When approaching a law enforcement or other authorized emergency vehicle parked on a two-lane roadway with their emergency lights activated, and except when otherwise directed by a law enforcement officer, drivers are required to slow to a speed that is 20 miles per hour less than the posted speed limit when the posted speed limit is 25 miles per hour or greater; or travel at five miles per hour when the posted speed limit is 20 miles per hour or less.
Ummm ... I just learned something new .... the third paragraph above regarding a two-lane road doesn't specifically state which sides of the road the driver and emergency vehicle are on. It just says "when approaching" which could mean either from behind (on the same side of the road) or heading towards (on the opposite side of the road). I thought the slowing-down part of the Move Over Act was only mandatory if you were driving on the same side of a two-lane road as the parked emergency vehicle. Guess I was wrong. Sorry that I had to learn something at your husband's expense 14Jose.
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Old 05-18-2008, 06:44 AM
 
Location: Black Hammock Island
4,304 posts, read 12,958,245 times
Reputation: 3913
I just had a thought 14Jose ... since the Move Over Act is a state issue rather than a local one, consider posting your question on the Florida Forum to see if anyone in other parts of the state has had the same scenario.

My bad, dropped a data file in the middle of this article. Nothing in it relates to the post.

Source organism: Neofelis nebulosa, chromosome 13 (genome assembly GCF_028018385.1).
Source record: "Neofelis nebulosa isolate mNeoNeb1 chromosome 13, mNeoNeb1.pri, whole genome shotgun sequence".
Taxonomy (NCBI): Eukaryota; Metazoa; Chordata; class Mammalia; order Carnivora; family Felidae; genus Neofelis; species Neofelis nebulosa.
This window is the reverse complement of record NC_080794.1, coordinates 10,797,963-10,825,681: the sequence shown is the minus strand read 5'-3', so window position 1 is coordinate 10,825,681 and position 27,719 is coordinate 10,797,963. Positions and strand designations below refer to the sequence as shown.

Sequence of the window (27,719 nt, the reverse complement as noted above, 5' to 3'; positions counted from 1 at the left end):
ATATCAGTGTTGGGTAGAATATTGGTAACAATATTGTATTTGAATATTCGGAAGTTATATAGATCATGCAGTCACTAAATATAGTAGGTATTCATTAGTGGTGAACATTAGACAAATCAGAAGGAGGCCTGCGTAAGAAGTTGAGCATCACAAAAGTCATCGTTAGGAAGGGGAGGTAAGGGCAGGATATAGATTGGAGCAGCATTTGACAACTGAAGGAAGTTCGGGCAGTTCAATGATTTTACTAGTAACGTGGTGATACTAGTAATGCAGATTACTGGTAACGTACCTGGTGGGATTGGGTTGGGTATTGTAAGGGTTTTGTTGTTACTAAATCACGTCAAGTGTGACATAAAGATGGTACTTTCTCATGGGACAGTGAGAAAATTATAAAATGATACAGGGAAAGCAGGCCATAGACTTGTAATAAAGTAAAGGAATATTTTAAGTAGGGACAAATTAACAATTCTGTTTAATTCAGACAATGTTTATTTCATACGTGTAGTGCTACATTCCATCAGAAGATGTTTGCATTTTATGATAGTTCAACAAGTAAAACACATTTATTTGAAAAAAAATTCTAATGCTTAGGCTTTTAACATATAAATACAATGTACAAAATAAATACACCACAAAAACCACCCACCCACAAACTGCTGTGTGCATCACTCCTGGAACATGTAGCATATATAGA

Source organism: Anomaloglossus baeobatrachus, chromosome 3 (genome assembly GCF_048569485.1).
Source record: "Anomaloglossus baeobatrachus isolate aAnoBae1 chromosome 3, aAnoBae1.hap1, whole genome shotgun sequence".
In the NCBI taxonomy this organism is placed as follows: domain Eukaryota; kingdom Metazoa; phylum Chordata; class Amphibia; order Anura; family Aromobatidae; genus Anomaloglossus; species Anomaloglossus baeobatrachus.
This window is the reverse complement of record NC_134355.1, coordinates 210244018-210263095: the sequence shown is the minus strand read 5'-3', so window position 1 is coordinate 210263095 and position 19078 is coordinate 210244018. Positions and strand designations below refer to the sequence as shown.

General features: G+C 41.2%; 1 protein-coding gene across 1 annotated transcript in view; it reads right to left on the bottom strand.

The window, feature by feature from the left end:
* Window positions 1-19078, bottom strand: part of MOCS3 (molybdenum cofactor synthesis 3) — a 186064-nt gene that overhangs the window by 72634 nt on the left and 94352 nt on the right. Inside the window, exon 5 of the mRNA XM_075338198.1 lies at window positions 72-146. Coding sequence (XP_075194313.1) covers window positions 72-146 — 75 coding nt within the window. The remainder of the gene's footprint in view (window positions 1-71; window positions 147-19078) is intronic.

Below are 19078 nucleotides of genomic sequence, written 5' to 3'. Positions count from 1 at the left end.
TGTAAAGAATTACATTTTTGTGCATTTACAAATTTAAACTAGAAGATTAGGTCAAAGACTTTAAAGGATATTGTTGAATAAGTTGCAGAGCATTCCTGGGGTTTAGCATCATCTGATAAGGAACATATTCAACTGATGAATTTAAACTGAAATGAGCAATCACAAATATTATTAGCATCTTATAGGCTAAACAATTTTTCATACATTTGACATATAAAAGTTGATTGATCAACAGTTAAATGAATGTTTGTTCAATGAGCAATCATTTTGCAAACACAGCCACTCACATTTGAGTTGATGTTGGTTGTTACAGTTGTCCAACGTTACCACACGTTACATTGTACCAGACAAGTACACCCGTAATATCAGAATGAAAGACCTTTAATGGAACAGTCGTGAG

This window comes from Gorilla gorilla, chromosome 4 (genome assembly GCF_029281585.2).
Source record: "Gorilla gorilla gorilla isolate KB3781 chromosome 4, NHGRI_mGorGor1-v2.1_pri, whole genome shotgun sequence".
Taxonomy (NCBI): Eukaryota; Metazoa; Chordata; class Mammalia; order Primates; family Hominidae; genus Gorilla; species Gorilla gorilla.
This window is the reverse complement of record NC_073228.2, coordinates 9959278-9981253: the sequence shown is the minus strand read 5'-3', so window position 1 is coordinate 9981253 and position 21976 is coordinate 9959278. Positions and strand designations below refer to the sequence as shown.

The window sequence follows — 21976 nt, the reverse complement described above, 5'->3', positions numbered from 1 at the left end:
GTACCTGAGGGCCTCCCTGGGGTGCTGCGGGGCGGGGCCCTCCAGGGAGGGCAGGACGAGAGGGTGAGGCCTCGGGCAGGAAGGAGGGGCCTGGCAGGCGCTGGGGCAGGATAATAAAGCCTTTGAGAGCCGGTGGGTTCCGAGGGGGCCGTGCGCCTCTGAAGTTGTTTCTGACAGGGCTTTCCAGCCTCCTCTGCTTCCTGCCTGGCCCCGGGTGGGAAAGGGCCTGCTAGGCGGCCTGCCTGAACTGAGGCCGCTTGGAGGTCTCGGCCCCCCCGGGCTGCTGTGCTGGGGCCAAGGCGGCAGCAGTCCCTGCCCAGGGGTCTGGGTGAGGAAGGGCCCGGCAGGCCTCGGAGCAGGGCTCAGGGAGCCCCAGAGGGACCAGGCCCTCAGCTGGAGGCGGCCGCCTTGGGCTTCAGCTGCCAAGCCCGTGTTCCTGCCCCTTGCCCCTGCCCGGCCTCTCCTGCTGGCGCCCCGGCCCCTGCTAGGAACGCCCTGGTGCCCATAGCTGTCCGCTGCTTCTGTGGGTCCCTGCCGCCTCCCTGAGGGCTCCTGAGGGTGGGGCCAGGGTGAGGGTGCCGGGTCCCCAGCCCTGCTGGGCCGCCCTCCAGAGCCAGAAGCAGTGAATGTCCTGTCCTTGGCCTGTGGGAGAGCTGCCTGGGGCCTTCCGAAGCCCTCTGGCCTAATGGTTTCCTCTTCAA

Florida Forum - Relocation, Moving, Local City Discussions - City-Data Forum
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Old 09-16-2011, 05:27 PM
 
1 posts, read 4,751 times
Reputation: 10
cops are pulled over with lights flashing on a local road in order to catch people. They have their radar on and wait for a car to pass them that does not slow to the 20mph speed. I passed one of these and I could not get over. As I attempted to get over the car behind me cut me off and I could not get over. the speed limit was 45 and the cop said her radar clocked me at 40 mph. I have no tickets on my record. I have heard that if you fight the ticket they will knock it down to 0 points so it will not hurt your insurance or driving record
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Old 09-16-2011, 05:35 PM
 
Location: Port Charlotte, FL
3,979 posts, read 8,870,719 times
Reputation: 1881
Here is information from the Florida Department of Safety and Motor Vehicles web site: DHSMV: Safety First Messages/Move Over Tips

What should I do if I see an emergency vehicle parked on the side of the road with lights flashing?
Multi-Lane Roadway:
When approaching an emergency vehicle with lights flashing parked on the side of a multi-lane road, you MUST move over by changing lanes away from the emergency vehicle as soon as it is safe to do so. Motorists must vacate the lane closest to an emergency vehicle to prevent crashing into the emergency vehicle or any emergency workers performing their jobs in the area.

Two-Lane Roadway:
When approaching an emergency vehicle with lights flashing parked on the side of a two-lane road, you MUST slow down to 20 mph below the posted speed limit and approach with caution unless otherwise directed by an emergency worker on the scene.

What if I am not able to move over safely or change lanes away from the emergency vehicle?
If you are unable to move over or change lanes safely, you MUST slow down to at least 20 mph below the posted speed limit.

If I cannot change lanes safely should I stop my vehicle in the roadway?
No, you must slow down while maintaining a safe speed. You must not stop in the roadway or block the flow of traffic.

What can I do to prevent an accident when approaching an emergency vehicle, traffic congestion, a crash scene, or a construction area?